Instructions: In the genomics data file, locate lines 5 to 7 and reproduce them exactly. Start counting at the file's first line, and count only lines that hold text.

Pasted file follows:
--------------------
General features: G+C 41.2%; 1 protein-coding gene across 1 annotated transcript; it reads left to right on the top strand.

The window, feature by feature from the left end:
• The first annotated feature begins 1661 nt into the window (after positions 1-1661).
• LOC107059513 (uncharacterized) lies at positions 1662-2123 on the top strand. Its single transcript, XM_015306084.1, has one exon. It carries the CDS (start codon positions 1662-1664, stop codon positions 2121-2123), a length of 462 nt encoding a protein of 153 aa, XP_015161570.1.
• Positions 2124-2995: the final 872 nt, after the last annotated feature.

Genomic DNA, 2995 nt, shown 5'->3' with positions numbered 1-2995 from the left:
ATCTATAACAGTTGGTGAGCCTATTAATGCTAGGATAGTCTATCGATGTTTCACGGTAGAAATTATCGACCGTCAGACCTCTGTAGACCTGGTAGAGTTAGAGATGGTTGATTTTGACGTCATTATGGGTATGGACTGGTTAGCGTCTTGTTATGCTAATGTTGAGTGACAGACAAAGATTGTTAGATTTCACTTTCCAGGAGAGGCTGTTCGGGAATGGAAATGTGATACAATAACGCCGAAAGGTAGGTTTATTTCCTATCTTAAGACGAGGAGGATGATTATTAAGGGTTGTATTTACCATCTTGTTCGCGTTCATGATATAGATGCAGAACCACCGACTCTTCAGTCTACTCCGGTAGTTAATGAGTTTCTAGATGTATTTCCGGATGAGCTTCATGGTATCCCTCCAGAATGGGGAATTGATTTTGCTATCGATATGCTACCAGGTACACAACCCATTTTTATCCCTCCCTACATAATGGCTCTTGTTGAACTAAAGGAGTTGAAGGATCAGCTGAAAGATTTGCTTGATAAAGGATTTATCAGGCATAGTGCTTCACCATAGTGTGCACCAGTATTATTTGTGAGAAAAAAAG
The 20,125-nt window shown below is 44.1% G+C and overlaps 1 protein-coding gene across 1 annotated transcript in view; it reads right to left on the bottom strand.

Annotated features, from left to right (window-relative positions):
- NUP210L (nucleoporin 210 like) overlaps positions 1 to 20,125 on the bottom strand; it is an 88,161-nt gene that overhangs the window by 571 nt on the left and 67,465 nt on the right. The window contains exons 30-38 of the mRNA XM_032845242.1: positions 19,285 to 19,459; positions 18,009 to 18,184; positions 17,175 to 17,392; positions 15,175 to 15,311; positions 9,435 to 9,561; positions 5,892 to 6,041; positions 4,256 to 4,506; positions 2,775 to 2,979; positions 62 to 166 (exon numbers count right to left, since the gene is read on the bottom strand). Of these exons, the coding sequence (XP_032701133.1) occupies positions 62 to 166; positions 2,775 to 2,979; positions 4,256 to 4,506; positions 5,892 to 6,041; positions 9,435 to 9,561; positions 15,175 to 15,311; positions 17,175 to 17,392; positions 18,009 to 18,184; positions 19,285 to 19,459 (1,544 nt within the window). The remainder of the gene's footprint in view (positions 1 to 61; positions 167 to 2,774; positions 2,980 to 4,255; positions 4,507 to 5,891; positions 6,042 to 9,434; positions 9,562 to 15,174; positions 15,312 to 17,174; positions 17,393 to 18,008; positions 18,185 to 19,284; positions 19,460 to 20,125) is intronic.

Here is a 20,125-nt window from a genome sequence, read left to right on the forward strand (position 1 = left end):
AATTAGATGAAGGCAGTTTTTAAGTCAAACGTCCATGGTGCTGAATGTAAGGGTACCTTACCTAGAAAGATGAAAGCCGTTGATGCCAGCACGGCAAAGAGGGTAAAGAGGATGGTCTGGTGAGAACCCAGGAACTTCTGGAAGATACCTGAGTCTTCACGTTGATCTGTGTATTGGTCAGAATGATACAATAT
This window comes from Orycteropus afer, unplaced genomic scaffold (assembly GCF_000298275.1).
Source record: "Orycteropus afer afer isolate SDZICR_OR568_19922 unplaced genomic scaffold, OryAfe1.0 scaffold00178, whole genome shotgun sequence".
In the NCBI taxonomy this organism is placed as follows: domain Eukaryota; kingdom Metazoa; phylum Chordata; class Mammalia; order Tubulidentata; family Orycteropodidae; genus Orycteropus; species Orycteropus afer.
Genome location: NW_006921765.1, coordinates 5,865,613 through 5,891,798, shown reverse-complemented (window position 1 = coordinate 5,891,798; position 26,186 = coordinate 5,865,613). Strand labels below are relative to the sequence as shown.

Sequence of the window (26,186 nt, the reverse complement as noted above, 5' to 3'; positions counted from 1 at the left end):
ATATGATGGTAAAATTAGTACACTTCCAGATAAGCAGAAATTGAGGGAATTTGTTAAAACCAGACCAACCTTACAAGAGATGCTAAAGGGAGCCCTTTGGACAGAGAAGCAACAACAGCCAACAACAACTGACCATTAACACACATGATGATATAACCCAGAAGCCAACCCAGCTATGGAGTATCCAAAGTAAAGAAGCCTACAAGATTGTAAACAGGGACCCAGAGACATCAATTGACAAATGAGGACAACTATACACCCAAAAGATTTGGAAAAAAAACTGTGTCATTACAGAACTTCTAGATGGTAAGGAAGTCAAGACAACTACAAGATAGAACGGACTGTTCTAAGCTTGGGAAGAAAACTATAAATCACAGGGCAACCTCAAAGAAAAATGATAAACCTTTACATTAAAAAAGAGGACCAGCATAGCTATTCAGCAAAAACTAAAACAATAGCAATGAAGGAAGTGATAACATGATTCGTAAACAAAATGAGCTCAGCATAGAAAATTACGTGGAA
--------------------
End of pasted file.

• Positions 2124-2995: the final 872 nt, after the last annotated feature.

Genomic DNA, 2995 nt, shown 5'->3' with positions numbered 1-2995 from the left:
ATCTATAACAGTTGGTGAGCCTATTAATGCTAGGATAGTCTATCGATGTTTCACGGTAGAAATTATCGACCGTCAGACCTCTGTAGACCTGGTAGAGTTAGAGATGGTTGATTTTGACGTCATTATGGGTATGGACTGGTTAGCGTCTTGTTATGCTAATGTTGAGTGACAGACAAAGATTGTTAGATTTCACTTTCCAGGAGAGGCTGTTCGGGAATGGAAATGTGATACAATAACGCCGAAAGGTAGGTTTATTTCCTATCTTAAGACGAGGAGGATGATTATTAAGGGTTGTATTTACCATCTTGTTCGCGTTCATGATATAGATGCAGAACCACCGACTCTTCAGTCTACTCCGGTAGTTAATGAGTTTCTAGATGTATTTCCGGATGAGCTTCATGGTATCCCTCCAGAATGGGGAATTGATTTTGCTATCGATATGCTACCAGGTACACAACCCATTTTTATCCCTCCCTACATAATGGCTCTTGTTGAACTAAAGGAGTTGAAGGATCAGCTGAAAGATTTGCTTGATAAAGGATTTATCAGGCATAGTGCTTCACCATAGTGTGCACCAGTATTATTTGTGAGAAAAAAAG